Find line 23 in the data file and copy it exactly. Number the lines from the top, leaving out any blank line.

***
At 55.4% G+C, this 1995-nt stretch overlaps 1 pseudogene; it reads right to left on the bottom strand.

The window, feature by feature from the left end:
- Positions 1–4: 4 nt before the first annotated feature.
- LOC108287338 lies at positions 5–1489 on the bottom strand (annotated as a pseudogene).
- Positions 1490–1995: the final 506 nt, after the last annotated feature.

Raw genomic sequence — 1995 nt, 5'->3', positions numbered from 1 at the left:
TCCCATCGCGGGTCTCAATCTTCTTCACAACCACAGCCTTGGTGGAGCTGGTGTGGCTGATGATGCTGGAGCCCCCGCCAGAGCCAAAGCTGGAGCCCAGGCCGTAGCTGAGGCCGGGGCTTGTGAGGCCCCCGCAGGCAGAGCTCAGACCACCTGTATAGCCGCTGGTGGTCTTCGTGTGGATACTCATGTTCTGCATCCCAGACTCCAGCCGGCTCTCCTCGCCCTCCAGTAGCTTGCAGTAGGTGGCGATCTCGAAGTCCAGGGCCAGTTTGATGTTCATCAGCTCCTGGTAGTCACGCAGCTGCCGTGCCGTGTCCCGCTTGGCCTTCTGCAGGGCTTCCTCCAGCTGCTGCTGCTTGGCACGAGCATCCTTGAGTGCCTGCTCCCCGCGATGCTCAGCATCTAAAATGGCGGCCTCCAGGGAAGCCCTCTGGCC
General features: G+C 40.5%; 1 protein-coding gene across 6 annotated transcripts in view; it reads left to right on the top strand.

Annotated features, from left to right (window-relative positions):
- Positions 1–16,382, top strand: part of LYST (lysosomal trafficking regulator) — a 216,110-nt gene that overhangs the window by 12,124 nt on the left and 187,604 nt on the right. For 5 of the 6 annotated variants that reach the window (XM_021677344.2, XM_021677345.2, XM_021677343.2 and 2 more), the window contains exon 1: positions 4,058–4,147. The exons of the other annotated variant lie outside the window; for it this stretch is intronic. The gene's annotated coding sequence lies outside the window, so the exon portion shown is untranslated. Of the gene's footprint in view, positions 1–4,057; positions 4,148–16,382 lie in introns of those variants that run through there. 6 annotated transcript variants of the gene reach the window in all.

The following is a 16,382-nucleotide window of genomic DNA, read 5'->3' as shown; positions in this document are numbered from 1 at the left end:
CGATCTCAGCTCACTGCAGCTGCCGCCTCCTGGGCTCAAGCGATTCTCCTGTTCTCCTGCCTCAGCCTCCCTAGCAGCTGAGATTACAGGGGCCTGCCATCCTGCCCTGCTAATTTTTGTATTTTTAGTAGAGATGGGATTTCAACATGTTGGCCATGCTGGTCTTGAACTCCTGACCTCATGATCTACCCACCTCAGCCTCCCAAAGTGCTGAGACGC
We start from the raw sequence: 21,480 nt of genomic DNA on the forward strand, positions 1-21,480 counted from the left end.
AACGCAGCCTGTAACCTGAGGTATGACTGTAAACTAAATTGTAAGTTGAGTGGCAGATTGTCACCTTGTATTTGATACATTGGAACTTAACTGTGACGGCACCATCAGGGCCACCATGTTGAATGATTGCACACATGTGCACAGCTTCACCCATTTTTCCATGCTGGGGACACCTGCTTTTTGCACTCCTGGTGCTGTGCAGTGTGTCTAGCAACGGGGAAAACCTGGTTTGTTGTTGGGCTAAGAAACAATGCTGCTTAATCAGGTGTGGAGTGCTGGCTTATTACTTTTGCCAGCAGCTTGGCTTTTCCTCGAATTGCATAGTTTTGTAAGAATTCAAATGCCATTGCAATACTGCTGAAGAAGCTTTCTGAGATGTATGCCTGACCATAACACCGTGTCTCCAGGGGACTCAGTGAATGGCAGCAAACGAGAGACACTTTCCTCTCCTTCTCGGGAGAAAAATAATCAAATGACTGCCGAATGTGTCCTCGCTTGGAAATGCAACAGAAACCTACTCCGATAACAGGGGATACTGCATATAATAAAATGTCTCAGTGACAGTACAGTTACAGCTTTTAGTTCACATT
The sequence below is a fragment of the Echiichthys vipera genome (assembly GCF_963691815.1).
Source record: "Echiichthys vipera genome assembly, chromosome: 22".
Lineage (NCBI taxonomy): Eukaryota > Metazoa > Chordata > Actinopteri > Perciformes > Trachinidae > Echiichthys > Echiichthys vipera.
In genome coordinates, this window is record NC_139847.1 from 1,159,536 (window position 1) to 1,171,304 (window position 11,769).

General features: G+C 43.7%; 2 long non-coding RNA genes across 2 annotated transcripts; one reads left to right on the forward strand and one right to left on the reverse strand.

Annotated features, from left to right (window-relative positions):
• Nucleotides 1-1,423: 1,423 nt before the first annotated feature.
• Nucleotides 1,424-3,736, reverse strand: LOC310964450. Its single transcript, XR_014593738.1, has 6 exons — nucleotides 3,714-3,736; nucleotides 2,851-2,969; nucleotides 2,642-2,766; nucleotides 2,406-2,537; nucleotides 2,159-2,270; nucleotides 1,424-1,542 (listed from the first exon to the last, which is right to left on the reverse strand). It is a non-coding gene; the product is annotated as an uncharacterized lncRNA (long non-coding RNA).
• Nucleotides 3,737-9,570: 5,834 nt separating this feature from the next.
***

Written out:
• Nucleotides 3,737-9,570: 5,834 nt separating this feature from the next.